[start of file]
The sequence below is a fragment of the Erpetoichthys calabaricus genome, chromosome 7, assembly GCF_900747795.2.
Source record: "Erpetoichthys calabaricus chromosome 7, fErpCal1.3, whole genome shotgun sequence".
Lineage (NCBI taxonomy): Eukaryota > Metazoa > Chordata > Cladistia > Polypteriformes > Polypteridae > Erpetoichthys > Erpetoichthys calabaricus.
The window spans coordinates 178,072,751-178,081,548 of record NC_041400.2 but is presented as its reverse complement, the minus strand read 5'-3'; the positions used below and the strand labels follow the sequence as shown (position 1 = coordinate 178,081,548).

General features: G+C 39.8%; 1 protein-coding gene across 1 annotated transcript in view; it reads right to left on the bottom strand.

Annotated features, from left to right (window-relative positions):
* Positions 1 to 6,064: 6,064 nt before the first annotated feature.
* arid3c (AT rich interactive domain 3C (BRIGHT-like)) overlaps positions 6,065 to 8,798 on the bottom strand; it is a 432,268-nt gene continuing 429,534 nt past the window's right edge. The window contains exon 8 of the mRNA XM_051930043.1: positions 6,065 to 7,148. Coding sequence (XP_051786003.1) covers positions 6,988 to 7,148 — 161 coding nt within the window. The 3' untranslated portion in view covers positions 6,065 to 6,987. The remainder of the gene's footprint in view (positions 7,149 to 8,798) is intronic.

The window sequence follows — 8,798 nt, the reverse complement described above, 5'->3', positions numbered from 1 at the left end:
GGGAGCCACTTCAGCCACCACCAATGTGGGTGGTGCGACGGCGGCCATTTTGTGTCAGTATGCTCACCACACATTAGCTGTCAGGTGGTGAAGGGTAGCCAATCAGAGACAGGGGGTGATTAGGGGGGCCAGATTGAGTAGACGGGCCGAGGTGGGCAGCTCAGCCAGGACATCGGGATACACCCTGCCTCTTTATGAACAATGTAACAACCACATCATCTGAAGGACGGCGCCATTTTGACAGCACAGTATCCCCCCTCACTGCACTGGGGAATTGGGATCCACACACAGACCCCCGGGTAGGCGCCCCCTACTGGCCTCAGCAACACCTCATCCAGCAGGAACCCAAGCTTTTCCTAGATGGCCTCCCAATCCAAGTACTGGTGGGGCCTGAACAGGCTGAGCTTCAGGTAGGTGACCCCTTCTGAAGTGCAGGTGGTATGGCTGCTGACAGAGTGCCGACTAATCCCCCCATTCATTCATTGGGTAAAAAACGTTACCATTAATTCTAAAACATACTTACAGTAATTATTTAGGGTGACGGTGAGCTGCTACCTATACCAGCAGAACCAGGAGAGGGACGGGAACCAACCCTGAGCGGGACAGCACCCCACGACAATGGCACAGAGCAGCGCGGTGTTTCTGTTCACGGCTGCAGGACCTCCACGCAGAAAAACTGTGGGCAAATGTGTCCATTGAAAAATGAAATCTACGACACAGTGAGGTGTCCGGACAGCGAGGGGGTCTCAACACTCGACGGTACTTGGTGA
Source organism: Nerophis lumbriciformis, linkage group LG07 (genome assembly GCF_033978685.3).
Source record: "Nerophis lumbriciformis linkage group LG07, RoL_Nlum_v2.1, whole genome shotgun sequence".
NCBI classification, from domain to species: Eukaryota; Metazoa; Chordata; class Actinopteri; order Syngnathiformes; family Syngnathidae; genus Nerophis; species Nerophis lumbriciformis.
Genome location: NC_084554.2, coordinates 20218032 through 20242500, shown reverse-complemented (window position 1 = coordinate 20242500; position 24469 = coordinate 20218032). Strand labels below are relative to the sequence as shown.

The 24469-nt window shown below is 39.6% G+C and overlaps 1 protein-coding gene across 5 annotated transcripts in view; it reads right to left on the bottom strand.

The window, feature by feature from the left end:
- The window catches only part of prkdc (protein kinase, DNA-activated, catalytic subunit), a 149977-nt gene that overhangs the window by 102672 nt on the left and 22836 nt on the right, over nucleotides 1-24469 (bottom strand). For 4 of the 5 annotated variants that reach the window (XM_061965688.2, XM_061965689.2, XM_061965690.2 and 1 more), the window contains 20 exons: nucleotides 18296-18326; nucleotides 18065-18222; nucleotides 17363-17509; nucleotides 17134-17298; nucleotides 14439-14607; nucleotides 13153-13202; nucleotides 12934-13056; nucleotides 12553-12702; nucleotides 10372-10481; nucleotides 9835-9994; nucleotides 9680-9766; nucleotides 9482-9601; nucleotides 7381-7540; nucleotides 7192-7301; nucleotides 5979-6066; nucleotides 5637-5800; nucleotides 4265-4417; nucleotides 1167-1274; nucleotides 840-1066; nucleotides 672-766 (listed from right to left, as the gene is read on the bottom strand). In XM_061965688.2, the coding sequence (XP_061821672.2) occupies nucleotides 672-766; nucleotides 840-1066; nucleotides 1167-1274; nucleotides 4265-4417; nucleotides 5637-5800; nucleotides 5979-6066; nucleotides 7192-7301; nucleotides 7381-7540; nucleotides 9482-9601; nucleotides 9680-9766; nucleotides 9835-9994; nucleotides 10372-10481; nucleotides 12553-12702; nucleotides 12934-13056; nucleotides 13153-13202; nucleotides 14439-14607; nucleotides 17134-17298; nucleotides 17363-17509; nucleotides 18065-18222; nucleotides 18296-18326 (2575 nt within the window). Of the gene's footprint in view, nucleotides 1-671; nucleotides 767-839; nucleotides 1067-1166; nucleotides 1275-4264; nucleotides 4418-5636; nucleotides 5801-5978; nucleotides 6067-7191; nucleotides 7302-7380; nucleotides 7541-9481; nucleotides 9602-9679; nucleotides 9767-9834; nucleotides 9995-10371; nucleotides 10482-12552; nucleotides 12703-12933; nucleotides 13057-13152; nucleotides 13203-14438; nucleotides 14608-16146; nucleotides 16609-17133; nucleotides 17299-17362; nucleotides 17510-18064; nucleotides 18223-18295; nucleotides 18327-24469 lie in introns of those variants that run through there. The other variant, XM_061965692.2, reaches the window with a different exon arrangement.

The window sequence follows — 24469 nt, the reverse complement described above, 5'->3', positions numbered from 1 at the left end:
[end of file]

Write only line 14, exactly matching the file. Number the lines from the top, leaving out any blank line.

Genome location: NC_084554.2, coordinates 20218032 through 20242500, shown reverse-complemented (window position 1 = coordinate 20242500; position 24469 = coordinate 20218032). Strand labels below are relative to the sequence as shown.